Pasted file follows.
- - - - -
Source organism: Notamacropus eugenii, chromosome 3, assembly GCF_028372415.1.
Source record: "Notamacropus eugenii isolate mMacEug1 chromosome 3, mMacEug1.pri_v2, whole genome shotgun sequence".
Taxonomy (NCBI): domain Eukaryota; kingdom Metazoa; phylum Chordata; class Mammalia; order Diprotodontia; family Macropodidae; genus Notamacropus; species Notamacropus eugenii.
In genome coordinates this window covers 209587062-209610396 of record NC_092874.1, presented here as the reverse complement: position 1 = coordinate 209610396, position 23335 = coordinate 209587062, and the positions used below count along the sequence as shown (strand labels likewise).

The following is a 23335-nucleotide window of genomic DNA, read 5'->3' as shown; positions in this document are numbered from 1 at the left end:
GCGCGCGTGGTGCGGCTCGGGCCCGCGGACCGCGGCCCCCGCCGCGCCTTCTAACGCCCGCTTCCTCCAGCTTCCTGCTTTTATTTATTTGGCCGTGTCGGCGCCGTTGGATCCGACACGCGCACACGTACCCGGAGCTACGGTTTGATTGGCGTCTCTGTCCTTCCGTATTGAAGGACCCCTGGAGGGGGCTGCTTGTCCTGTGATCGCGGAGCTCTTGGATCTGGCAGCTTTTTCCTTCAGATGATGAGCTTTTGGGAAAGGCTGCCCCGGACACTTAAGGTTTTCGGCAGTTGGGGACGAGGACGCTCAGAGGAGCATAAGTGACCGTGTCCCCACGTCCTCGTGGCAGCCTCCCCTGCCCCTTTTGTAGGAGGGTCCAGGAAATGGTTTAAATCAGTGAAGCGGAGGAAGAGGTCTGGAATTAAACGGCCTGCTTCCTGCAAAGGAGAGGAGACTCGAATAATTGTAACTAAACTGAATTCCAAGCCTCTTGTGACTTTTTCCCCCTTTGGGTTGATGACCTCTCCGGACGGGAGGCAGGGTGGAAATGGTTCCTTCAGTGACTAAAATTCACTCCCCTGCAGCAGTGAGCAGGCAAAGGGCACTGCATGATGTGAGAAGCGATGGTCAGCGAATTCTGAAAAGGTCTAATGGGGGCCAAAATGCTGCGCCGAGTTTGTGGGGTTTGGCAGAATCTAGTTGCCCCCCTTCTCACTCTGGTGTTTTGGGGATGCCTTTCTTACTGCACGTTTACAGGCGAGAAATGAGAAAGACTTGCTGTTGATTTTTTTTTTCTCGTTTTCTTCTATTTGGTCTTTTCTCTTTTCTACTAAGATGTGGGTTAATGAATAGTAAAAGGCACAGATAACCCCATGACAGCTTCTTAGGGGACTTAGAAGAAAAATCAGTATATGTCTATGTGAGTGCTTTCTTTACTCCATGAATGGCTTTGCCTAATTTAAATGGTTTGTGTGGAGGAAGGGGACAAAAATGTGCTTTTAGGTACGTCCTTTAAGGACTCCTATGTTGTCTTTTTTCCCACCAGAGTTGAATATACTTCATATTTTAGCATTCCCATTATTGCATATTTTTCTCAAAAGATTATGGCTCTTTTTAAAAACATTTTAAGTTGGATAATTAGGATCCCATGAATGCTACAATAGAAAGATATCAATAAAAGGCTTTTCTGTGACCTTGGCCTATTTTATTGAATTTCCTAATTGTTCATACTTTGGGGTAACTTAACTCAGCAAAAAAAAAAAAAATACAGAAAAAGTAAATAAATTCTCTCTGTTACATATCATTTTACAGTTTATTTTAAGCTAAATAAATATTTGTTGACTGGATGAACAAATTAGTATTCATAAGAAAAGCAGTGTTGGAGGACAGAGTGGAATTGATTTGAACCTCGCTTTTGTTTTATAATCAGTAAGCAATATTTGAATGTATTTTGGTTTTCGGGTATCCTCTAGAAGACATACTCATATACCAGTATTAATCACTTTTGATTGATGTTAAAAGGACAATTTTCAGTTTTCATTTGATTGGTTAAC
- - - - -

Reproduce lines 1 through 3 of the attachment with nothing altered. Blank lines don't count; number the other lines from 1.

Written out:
Source organism: Notamacropus eugenii, chromosome 3, assembly GCF_028372415.1.
Source record: "Notamacropus eugenii isolate mMacEug1 chromosome 3, mMacEug1.pri_v2, whole genome shotgun sequence".
Taxonomy (NCBI): domain Eukaryota; kingdom Metazoa; phylum Chordata; class Mammalia; order Diprotodontia; family Macropodidae; genus Notamacropus; species Notamacropus eugenii.